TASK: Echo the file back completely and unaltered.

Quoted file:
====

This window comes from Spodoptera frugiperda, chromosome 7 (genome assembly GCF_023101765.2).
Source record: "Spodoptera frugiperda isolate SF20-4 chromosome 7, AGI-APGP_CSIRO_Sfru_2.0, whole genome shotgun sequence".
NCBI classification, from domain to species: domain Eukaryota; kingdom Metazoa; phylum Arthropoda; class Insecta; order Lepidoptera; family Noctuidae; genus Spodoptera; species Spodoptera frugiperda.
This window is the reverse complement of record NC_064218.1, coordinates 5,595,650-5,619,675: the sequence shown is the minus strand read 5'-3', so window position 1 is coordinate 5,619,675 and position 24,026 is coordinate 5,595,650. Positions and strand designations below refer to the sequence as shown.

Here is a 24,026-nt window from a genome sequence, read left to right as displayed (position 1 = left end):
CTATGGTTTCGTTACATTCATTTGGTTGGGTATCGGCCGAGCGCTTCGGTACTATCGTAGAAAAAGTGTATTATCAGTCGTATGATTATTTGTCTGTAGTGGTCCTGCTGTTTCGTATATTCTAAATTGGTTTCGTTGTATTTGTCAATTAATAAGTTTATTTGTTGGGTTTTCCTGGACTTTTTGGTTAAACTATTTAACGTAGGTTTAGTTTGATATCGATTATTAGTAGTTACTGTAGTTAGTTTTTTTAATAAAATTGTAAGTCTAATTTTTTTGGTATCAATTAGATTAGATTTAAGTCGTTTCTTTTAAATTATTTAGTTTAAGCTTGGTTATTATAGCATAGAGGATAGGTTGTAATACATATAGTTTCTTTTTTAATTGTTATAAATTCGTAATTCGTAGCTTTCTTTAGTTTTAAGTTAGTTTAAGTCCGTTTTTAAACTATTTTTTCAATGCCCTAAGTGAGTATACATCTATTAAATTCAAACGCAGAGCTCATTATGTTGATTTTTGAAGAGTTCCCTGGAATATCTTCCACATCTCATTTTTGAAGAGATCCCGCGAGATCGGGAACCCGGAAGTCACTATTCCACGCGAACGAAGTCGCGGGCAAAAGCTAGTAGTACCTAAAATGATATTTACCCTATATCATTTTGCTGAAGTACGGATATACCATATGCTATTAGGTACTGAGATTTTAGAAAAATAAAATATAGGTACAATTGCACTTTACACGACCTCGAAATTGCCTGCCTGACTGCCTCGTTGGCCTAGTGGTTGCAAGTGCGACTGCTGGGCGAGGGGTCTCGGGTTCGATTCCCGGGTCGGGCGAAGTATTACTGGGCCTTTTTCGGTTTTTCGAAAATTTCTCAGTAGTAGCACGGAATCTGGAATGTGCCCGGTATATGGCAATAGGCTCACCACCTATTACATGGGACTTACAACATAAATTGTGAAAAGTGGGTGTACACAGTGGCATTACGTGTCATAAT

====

This window comes from Spodoptera frugiperda, chromosome 7 (genome assembly GCF_023101765.2).
Source record: "Spodoptera frugiperda isolate SF20-4 chromosome 7, AGI-APGP_CSIRO_Sfru_2.0, whole genome shotgun sequence".
NCBI classification, from domain to species: domain Eukaryota; kingdom Metazoa; phylum Arthropoda; class Insecta; order Lepidoptera; family Noctuidae; genus Spodoptera; species Spodoptera frugiperda.
This window is the reverse complement of record NC_064218.1, coordinates 5,595,650-5,619,675: the sequence shown is the minus strand read 5'-3', so window position 1 is coordinate 5,619,675 and position 24,026 is coordinate 5,595,650. Positions and strand designations below refer to the sequence as shown.

Here is a 24,026-nt window from a genome sequence, read left to right as displayed (position 1 = left end):
CTATGGTTTCGTTACATTCATTTGGTTGGGTATCGGCCGAGCGCTTCGGTACTATCGTAGAAAAAGTGTATTATCAGTCGTATGATTATTTGTCTGTAGTGGTCCTGCTGTTTCGTATATTCTAAATTGGTTTCGTTGTATTTGTCAATTAATAAGTTTATTTGTTGGGTTTTCCTGGACTTTTTGGTTAAACTATTTAACGTAGGTTTAGTTTGATATCGATTATTAGTAGTTACTGTAGTTAGTTTTTTTAATAAAATTGTAAGTCTAATTTTTTTGGTATCAATTAGATTAGATTTAAGTCGTTTCTTTTAAATTATTTAGTTTAAGCTTGGTTATTATAGCATAGAGGATAGGTTGTAATACATATAGTTTCTTTTTTAATTGTTATAAATTCGTAATTCGTAGCTTTCTTTAGTTTTAAGTTAGTTTAAGTCCGTTTTTAAACTATTTTTTCAATGCCCTAAGTGAGTATACATCTATTAAATTCAAACGCAGAGCTCATTATGTTGATTTTTGAAGAGTTCCCTGGAATATCTTCCACATCTCATTTTTGAAGAGATCCCGCGAGATCGGGAACCCGGAAGTCACTATTCCACGCGAACGAAGTCGCGGGCAAAAGCTAGTAGTACCTAAAATGATATTTACCCTATATCATTTTGCTGAAGTACGGATATACCATATGCTATTAGGTACTGAGATTTTAGAAAAATAAAATATAGGTACAATTGCACTTTACACGACCTCGAAATTGCCTGCCTGACTGCCTCGTTGGCCTAGTGGTTGCAAGTGCGACTGCTGGGCGAGGGGTCTCGGGTTCGATTCCCGGGTCGGGCGAAGTATTACTGGGCCTTTTTCGGTTTTTCGAAAATTTCTCAGTAGTAGCACGGAATCTGGAATGTGCCCGGTATATGGCAATAGGCTCACCACCTATTACATGGGACTTACAACATAAATTGTGAAAAGTGGGTGTACACAGTGGCATTACGTGTCATAAT